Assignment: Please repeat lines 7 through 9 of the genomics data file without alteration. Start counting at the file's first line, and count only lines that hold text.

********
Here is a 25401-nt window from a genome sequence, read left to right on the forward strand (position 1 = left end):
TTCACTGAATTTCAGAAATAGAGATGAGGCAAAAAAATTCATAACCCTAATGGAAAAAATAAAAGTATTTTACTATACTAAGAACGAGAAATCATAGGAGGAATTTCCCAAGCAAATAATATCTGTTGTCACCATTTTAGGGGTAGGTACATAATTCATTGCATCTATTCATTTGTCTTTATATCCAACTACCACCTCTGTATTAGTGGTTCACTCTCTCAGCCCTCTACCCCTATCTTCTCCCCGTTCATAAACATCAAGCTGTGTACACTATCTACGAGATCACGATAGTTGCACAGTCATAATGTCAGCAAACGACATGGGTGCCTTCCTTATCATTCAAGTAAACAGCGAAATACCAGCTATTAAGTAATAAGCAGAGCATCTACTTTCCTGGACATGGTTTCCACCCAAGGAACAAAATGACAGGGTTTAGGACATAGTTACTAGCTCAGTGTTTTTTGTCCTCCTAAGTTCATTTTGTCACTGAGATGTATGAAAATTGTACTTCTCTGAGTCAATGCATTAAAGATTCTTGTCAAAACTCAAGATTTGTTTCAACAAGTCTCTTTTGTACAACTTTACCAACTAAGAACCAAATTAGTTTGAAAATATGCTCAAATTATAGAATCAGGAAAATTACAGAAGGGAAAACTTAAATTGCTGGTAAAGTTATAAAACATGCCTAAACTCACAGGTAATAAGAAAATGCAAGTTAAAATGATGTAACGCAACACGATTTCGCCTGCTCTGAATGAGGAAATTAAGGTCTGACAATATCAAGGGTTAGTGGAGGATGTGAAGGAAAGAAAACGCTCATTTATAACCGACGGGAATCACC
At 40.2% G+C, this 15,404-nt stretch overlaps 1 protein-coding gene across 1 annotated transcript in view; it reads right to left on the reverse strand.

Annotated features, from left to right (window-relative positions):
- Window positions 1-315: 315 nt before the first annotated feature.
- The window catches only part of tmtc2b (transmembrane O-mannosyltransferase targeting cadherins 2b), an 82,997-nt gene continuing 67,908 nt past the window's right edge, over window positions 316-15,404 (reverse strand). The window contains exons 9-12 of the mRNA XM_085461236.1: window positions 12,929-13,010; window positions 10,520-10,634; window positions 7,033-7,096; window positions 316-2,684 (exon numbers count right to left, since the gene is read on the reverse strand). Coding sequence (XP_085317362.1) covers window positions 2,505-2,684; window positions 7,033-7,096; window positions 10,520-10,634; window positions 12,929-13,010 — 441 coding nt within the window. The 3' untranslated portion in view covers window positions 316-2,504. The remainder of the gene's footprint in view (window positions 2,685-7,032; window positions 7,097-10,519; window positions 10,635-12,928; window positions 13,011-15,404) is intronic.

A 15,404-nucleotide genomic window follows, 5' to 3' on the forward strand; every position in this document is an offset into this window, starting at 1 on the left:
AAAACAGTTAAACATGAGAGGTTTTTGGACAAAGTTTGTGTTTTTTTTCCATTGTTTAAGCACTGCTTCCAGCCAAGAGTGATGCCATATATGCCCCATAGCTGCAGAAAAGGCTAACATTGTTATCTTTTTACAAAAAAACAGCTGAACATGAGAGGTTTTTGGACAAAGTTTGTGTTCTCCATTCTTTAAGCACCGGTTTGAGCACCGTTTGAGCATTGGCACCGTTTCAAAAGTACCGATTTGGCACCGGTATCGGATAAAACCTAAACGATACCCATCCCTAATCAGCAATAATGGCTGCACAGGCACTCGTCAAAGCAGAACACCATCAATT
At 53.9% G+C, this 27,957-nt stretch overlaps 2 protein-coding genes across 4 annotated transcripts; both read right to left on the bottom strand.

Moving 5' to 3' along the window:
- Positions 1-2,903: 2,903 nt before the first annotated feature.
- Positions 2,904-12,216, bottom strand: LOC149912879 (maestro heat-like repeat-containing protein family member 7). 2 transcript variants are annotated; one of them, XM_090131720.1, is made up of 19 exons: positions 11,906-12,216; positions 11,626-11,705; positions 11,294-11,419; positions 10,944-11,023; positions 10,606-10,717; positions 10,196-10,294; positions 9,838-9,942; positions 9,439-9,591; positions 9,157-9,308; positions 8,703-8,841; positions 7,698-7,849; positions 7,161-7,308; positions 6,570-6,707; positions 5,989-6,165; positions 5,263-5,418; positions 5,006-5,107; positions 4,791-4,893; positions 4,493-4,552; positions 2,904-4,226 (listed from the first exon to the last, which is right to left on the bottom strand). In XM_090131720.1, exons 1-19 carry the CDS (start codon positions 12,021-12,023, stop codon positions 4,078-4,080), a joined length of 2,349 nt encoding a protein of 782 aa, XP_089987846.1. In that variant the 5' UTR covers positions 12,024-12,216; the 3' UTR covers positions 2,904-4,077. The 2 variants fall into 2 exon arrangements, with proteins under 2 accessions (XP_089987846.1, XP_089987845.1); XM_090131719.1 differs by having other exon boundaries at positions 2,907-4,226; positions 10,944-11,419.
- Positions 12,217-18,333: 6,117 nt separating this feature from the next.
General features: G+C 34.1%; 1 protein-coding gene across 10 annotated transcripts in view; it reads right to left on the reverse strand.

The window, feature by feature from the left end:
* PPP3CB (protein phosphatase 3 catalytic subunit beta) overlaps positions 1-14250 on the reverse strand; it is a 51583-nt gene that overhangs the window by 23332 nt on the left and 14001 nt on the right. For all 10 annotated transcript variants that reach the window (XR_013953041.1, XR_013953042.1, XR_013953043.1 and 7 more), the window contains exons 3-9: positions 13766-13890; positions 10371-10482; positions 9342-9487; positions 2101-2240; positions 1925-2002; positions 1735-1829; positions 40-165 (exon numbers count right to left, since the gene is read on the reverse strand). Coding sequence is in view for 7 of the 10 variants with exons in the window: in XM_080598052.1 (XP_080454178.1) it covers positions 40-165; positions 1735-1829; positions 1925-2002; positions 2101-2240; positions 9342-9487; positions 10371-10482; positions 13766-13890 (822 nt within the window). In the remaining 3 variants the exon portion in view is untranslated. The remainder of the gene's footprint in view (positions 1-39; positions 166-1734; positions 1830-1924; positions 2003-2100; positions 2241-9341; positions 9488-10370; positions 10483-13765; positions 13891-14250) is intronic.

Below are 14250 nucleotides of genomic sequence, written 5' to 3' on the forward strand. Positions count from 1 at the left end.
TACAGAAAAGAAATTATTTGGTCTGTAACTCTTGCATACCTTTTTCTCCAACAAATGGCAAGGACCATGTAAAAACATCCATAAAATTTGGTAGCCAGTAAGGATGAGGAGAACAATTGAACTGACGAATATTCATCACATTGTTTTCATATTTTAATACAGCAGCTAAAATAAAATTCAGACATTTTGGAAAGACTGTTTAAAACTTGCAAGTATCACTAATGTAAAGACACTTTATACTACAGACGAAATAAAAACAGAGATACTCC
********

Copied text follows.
A 15,404-nucleotide genomic window follows, 5' to 3' on the forward strand; every position in this document is an offset into this window, starting at 1 on the left:
AAAACAGTTAAACATGAGAGGTTTTTGGACAAAGTTTGTGTTTTTTTTCCATTGTTTAAGCACTGCTTCCAGCCAAGAGTGATGCCATATATGCCCCATAGCTGCAGAAAAGGCTAACATTGTTATCTTTTTACAAAAAAACAGCTGAACATGAGAGGTTTTTGGACAAAGTTTGTGTTCTCCATTCTTTAAGCACCGGTTTGAGCACCGTTTGAGCATTGGCACCGTTTCAAAAGTACCGATTTGGCACCGGTATCGGATAAAACCTAAACGATACCCATCCCTAATCAGCAATAATGGCTGCACAGGCACTCGTCAAAGCAGAACACCATCAATT
At 53.9% G+C, this 27,957-nt stretch overlaps 2 protein-coding genes across 4 annotated transcripts; both read right to left on the bottom strand.